I am a child of what has been dubbed the “Third Quest” for the historical Jesus. This was the term given to the study of Jesus since at least the early 90′s which focused the study of Jesus on his Jewish context. Notable figures of the Third Quest are Crossan, Meier, Wright, Sanders, Charlesworth, Allison, Thiesen, just to name a few.
These days it is hard to find any NT scholar that doesn’t think that Jesus is best understood as an observant Jew. So most informed folks, even non-scholar types, are aware that Jesus was a Jew and that his teaching and life is best understood within the frame of the Hellenistic Judaism of the Second Temple period, though they may not put it that way. A comparable fact however that in my view has not yet been adequately recognized by both scholars and Christians alike is that all the Apostles were Jewish and maintained a Jewish identity, including Paul. What’s more, it is quite possible that every one of the writers of the NT was Jewish (even Luke). I suppose what I mean is that few scholars, let alone Christians, recognize or take seriously this fact.
It is commonplace then to assume that the best background for the study of the NT is Hellenistic Judaism. and indeed this is solid. But for most, Judaism stays in the background. It is believed that with the Apostles, particularly Paul, and the formation of the NT in the second and third centuries Judaism was “left behind”.
But could Judaism also be Christianity’s foreground? Did Judaism actually form both the back story and the ongoing story of the early church? Is it possible that while history reveals the eventual split between Judaism and Christianity, it was not suppose to be that way? Or at least it was never a strategy of the Apostles to divorce faith in Jesus Messiah from its Jewish storyline?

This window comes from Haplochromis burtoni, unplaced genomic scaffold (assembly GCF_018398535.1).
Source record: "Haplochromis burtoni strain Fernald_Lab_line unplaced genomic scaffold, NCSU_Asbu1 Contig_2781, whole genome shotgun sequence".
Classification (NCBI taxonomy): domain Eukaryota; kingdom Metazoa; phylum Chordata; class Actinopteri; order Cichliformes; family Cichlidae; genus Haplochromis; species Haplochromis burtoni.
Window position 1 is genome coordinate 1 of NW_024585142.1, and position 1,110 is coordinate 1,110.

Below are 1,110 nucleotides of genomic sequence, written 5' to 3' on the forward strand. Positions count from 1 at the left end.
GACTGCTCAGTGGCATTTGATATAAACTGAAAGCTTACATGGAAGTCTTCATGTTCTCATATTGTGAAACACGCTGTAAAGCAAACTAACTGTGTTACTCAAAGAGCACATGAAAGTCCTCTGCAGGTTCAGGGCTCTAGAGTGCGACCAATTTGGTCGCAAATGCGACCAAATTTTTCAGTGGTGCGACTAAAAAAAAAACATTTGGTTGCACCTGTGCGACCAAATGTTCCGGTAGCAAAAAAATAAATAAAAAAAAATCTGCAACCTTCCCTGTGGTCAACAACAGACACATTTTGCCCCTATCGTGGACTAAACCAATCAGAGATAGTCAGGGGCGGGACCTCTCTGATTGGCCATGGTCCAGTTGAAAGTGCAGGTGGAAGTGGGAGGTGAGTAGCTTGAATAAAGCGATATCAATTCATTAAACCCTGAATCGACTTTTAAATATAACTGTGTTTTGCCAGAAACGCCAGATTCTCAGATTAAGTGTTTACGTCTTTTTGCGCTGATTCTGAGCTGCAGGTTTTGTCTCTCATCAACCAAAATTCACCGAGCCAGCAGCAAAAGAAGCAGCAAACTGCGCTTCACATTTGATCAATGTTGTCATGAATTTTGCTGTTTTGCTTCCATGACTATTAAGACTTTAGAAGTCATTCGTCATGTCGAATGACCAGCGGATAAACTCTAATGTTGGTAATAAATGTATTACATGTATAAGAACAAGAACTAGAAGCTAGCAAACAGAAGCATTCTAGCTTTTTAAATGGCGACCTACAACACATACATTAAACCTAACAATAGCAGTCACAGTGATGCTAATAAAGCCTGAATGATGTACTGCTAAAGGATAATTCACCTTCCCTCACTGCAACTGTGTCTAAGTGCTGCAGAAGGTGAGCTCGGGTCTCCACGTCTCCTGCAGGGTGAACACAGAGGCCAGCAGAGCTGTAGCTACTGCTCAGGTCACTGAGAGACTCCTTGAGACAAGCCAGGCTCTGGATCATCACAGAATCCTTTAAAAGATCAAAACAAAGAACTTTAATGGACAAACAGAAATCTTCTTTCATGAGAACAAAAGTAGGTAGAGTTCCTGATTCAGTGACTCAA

This I think is the thrust of Daniel Boyarin provocative new book The Jewish Gospels: The Story of the Jewish Christ.
For those that don’t know of Boyarin, he is one of, if not the, preeminent Jewish scholar in the world today. Boyarin is a Talmudic scholar at the University of California Berkley. He has wide academic interests and has written a number of books on early Christianity, perhaps most notably Borderlines and A Radical Jew. The latter is a book about Paul, and the former is a book about the relationship between burgeoning Christianity and Rabbinic Judaism in the first four centuries.
The Jewish Gospels is a popular distillation of his argument in Borderlines with some very provocative assertions about the Jewish foundation, yes the Jewish foundation, for ideas that both Jews and Christians have thought separated the two religious traditions: a divine messiah, a suffering, crucified messiah, and the abrogation of Jewish laws. These ideas, Boyarin argues, are either misinformed (as in the case of the abrogation of Jewish dietary laws) or affirmed by other Jews at the time of Jesus and the apostles. So, Boyarin argues that there was nothing unprecedented about the claims of Christian faith. The fundamental Christology of the NT can be also found among other first-century Jewish thinkers. The single defining point which distinguished followers of Jesus was their assertion that Jesus of Nazareth was the divine, suffering Messiah. It was on this point that the difference began and ended.
If Boyarin is correct, what are the implications?